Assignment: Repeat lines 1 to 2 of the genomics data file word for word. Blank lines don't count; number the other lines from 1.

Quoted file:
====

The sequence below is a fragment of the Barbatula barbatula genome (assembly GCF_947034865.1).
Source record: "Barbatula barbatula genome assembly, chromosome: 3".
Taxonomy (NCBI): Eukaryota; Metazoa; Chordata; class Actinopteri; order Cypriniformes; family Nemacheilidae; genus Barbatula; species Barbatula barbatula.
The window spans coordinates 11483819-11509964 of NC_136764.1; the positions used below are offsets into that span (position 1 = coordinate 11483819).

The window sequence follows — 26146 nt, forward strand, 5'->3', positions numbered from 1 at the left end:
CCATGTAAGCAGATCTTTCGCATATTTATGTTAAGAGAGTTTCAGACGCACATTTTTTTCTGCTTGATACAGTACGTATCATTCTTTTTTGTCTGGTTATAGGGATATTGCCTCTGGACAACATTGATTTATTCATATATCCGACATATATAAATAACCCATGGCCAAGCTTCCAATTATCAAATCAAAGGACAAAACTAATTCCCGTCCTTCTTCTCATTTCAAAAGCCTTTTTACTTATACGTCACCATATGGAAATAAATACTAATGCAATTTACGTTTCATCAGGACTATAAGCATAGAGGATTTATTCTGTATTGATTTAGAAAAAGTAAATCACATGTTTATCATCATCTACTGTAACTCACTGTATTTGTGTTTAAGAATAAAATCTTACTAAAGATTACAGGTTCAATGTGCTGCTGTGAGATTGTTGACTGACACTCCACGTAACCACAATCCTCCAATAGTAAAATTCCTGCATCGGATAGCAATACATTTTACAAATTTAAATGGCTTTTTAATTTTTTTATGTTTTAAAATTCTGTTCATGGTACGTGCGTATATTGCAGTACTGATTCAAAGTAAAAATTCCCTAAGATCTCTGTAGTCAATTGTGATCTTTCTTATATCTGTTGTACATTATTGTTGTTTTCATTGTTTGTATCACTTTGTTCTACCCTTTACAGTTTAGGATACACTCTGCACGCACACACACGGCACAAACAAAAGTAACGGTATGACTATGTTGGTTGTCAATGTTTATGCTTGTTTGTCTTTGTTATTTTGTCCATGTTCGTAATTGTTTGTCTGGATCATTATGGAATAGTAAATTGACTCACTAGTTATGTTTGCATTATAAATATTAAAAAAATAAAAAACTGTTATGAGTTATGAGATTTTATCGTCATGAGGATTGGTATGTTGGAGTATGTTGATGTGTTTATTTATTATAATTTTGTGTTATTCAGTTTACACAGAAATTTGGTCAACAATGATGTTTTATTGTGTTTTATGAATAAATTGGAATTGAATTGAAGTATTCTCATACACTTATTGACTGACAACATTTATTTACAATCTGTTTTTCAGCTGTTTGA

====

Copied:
The sequence below is a fragment of the Barbatula barbatula genome (assembly GCF_947034865.1).
Source record: "Barbatula barbatula genome assembly, chromosome: 3".